Tesla’s shuttered solar facility to become COVID-19 ventilator factory

Share on facebook
Share on twitter
Share on linkedin
Share on reddit
Share on email
The Gigafactory 2 solar plant in New York will reopen “as soon as humanly possible”, to produce the devices used to mechanically assist those struggling to breathe at hospitals, Musk said. Image credit: Cezary Paweł / Pixabay

The US solar facility Tesla closed down this week due to the COVID-19 outbreak is to get a new lease of life as a factory for ventilators used to treat virus patients, CEO Elon Musk has said.

On Wednesday this week, Musk took to social media to announce Tesla’s Gigafactory 2 solar cell and module plant in Buffalo (New York) will reopen “as soon as humanly possible”, to produce the devices used to mechanically assist those struggling to breathe at hospitals.

Musk’s remarks came in response to a clip of a CNBC interview with Omar Ishrak, CEO of medical device specialist outfit Medtronic. In the interview, Ishrak singled out Tesla as one of the partners Medtronic has enlisted to speed up production of ventilators as COVID-19 spreads through the US.

“Making good progress,” Musk commented in response to the CNBC interview. “We will do whatever is needed to help in these difficult times”.

News of Gigafactory 2’s looming transition from solar panel facility to ventilator factory emerge less than a week after Tesla announced it would close the facility temporarily. The statement suggested the shutdown would not be complete, amid claims production would retained “for those parts and supplies necessary for service, infrastructure and critical supply chains”.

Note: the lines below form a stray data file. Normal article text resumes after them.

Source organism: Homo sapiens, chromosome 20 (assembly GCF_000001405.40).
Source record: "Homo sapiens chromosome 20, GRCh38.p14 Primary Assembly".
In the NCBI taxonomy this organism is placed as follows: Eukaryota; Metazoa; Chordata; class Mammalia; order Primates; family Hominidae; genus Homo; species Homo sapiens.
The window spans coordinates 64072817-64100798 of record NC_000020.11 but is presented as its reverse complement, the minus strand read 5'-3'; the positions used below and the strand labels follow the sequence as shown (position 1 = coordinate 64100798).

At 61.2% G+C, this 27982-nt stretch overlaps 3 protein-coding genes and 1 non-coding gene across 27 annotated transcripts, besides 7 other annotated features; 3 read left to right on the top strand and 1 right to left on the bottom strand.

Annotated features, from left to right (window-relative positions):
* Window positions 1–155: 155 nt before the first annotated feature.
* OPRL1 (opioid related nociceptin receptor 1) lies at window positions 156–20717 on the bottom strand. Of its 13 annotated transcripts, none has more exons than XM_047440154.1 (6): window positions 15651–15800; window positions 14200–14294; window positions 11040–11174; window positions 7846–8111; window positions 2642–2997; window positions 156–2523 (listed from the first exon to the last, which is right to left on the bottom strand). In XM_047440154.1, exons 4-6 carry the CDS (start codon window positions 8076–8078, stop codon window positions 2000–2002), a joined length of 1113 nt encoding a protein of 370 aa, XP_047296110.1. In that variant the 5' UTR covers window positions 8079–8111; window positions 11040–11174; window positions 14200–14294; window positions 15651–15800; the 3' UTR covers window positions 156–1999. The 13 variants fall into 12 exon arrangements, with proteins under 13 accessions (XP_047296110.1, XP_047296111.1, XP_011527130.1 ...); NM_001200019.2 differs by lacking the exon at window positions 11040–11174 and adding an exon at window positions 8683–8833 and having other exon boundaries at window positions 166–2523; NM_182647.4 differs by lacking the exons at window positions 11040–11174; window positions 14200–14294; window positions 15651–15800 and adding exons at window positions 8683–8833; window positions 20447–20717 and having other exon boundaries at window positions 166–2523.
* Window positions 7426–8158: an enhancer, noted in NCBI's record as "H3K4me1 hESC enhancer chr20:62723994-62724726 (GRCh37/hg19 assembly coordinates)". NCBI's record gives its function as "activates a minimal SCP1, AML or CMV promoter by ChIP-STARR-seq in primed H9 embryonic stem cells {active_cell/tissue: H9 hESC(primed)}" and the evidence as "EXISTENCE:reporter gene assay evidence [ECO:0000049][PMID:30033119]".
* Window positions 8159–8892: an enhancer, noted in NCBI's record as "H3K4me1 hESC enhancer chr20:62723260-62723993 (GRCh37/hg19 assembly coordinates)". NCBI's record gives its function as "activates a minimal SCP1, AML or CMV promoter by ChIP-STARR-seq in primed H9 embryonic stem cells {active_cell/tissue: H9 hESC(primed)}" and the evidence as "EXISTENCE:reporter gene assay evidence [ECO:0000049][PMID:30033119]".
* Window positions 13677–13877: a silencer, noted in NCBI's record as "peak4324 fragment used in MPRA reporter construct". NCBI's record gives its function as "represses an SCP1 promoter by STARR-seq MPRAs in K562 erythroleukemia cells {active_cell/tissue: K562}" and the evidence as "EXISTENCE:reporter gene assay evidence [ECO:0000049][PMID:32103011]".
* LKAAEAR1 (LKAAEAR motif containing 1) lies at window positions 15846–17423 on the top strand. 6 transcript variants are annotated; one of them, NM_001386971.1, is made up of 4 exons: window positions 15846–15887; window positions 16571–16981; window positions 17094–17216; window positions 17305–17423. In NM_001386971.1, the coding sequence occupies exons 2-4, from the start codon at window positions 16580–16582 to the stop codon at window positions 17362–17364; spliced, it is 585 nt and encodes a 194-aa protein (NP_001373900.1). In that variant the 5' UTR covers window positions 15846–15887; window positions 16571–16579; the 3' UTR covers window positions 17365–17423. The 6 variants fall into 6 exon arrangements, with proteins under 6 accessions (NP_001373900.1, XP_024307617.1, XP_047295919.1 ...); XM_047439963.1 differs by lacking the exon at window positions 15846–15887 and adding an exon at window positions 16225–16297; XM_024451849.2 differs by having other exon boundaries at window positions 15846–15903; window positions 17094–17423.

Tesla’s move to shutter Gigafactory 2 – as well as its electric vehicle facility in Fremont, California – followed widespread criticism towards Fremont’s continued operation in the face of ‘shelter in place’ orders issued by local county authorities.

Musk’s Twitter pronouncements at the time added to the controversy. Responding to comments by other social media users, Tesla’s CEO remarked: “My guess is that the panic will cause more harm than the virus, if that hasn’t happened already.”

The COVID-19 row is the latest of a series for Tesla. In the past year alone, the firm has faced a trial – postponed by the pandemic – over its US$2.6 billion acquisition of SolarCity in 2016, court orders not to prevent employees from unionising and a now-abandoned lawsuit over rooftop PV fires.

PV Tech has set up a tracker to map out how the COVID-19 pandemic is disrupting solar supply chains worldwide. You can read the latest updates here.

If you have a COVID-19 statement to share or a story on how the pandemic is disrupting a solar business anywhere in the world, do get in touch at jrojo@solarmedia.co.uk or lstoker@solarmedia.co.uk.

Read Next

March 4, 2021
A round-up of the latest solar project news from around the world, including updates from Hanwha Q CELLS and Capital Dynamics.
March 4, 2021
The US will need “hundreds of gigawatts” of carbon-free energy installed within the next four years to meet its climate targets, new Energy secretary Jennifer Granholm has said.
PV Tech Premium
March 2, 2021
With three years of financial and business data available, we can start to analyse a number of possible trends, one of these is the changing landscape surrounding Sunnova's supplier base for PV modules, inverters and energy storage.
March 1, 2021
Xcel Energy has announced plans to double its renewables and battery storage capacity in Colorado by 2030, as the utility progresses with efforts to reach 100% carbon-free electricity generation across its service area by 2050.
February 23, 2021
The development of Denmark’s grid will be driven by rising electricity demands from consumers rather than the growing renewables sector, a panel of key figures in the country’s green energy sector have suggested.
PV Tech Premium
February 18, 2021
Solar assets in Texas have continued to generate despite the weather, but policy remains a hurdle to them aiding the grid

Subscribe to Newsletter

Upcoming Events

Solar Media Events
March 9, 2021
Solar Media Events
March 17, 2021
Solar Media Events
April 13, 2021
Solar Media Events
April 20, 2021
Get 50% off!
Subscribe before 5th of April 2020!